Not merely its sharp features : thoughtful half-shut eyes, arched eye-brows rising from nose-line, sharp nose and cute lips aligning to the shape and size of the nose, receding pointed chin and a well defined neck, all composed to create a rhythm, the image, not even twelve inch tall, astonishes by its ability to discover even the minutest of details. Perfect anatomy blending sensuous modeling of breasts with sublimity enshrining her face, rhythmically gesticulated figure revealing dramatic curves and gesture of hands, carefully executed details of wears, the sash unfurling on sides and the frontal decorative ‘patta’, an ornamental band, worn in front of the ‘antariya’ – lower wear, in special, and ornaments, whether those on the breasts or waist, everything has been conceived and created by masterly hands. The image has been installed on a three-tiered pedestal, two comprising octagonal base embellished with stylised lotus patterns, and the upper one is an inverted lotus on the circular base of which the figure of the goddess stands.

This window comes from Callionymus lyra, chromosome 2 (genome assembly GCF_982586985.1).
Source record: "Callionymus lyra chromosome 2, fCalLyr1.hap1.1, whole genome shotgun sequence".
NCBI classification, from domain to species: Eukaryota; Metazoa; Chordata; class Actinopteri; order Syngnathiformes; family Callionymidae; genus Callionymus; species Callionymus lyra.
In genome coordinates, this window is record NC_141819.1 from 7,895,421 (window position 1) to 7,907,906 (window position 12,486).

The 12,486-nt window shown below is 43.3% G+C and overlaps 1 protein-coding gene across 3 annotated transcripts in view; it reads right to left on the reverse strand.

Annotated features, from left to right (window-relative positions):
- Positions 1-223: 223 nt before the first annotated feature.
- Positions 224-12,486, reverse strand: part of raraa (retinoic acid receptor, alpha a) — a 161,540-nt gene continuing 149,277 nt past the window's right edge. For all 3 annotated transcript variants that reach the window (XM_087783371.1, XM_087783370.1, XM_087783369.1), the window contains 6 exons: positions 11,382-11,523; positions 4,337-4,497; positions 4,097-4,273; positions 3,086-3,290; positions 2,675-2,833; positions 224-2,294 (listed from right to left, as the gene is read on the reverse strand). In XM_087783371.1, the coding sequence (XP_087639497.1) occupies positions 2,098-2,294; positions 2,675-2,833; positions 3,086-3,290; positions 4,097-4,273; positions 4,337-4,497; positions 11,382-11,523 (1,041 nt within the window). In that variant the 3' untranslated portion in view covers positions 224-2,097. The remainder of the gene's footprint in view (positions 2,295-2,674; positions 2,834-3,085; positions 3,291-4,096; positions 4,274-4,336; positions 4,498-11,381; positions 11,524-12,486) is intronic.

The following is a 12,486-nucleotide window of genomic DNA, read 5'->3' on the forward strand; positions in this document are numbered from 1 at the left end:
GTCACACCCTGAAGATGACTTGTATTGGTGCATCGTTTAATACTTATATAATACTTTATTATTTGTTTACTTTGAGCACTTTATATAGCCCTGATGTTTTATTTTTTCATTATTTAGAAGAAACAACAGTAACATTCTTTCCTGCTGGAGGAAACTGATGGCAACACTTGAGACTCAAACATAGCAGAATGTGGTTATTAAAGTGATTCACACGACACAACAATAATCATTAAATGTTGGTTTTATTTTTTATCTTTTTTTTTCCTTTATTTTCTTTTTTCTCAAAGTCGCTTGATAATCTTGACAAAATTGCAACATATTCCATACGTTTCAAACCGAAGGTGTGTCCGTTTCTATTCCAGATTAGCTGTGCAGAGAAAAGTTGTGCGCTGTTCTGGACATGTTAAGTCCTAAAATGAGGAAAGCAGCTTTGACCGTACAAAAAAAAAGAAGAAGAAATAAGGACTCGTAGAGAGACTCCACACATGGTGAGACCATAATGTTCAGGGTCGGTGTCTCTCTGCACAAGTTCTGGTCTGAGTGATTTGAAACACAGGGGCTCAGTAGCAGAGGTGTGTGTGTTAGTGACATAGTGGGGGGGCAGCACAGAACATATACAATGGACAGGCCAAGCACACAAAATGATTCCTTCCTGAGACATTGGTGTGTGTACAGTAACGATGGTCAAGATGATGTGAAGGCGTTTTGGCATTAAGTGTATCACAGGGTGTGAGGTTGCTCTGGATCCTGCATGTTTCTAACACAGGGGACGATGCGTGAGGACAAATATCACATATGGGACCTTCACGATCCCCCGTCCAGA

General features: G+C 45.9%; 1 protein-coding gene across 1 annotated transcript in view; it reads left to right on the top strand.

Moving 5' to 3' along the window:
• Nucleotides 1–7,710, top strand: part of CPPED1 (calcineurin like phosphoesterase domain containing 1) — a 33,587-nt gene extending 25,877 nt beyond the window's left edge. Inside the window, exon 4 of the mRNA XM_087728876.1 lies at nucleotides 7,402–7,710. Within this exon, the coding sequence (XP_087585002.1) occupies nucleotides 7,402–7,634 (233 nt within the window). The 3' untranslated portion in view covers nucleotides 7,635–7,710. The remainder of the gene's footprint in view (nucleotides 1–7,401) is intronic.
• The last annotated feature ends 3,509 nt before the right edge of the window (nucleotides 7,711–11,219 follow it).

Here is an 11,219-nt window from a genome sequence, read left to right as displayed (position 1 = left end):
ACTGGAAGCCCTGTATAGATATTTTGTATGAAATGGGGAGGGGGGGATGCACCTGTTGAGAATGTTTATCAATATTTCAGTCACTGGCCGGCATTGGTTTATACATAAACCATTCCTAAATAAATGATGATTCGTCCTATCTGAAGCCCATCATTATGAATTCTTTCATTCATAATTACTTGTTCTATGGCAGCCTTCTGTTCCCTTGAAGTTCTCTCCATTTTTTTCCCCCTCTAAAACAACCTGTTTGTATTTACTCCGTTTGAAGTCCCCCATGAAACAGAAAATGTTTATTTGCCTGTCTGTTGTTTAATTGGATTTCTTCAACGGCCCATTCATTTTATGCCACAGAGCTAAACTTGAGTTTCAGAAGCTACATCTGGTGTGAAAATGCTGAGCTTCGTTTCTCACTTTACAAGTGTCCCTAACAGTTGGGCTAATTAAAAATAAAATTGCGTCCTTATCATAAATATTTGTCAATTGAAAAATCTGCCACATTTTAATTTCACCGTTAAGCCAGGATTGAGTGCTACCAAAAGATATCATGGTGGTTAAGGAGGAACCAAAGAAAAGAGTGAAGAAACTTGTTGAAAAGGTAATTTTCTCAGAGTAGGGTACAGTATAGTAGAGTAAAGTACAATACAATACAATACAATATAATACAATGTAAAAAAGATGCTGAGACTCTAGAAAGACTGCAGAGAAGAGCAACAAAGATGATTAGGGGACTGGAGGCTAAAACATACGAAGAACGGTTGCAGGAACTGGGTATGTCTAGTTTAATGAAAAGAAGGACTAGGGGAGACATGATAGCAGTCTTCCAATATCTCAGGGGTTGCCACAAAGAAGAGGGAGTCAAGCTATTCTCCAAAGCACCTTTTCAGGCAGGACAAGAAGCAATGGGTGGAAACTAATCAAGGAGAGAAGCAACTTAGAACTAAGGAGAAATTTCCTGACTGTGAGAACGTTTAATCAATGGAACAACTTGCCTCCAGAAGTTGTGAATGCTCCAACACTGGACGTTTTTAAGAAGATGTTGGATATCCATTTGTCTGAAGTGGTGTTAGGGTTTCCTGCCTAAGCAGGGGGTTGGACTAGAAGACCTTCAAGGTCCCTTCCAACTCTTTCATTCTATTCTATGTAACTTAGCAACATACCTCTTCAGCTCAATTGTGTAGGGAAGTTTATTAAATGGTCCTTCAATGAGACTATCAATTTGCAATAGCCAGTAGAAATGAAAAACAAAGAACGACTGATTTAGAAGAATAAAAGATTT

Lotus is an essential feature in the iconography of Goddess Lakshmi, though while in the North it is a mere attribute carried in one, and sometimes in two, of her hands, or a form of her pedestal, in the South, having mythical context lotus is her essence, for defining which the South Indian tradition uses for her name the term ‘Padmavati’ meaning one endowed with ‘Padma’ or lotus. As the mythical tradition has it, one day when Vishnu, deserted by Lakshmi, his spouse and love, for becoming the instrument of her disgrace at the hands of sage Bhragu, was wandering pining for her, he realized that within him there sprouted a lotus and to his utter delight from the lotus emerged Lakshmi, he was pining for. Thus, different from Lakshmi who had emerged from Kshirasagara Padmavati was born by realisation. In view of her emergence from ‘Padma’ – lotus, the goddess became known as Padmavati. In her icons in the South this thrust is portrayed by associating with her form a larger number of lotuses, not merely what her votive iconography necessitated, as is seen in this image. Besides her seat which comprises lotus moulding for its base and lotus podium for its apex and two lotus flowers with tall stems carried in her upper hands, the palms of other two hands have imprinted on them the symbolic lotus motifs.
This description by Prof. P.C. Jain and Dr. Daljeet. Prof. Jain specializes on the aesthetics of literature and is the author of numerous books on Indian art and culture. Dr. Daljeet is the curator of the Miniature Painting Gallery, National Museum, New Delhi. They have both collaborated together on a number of books.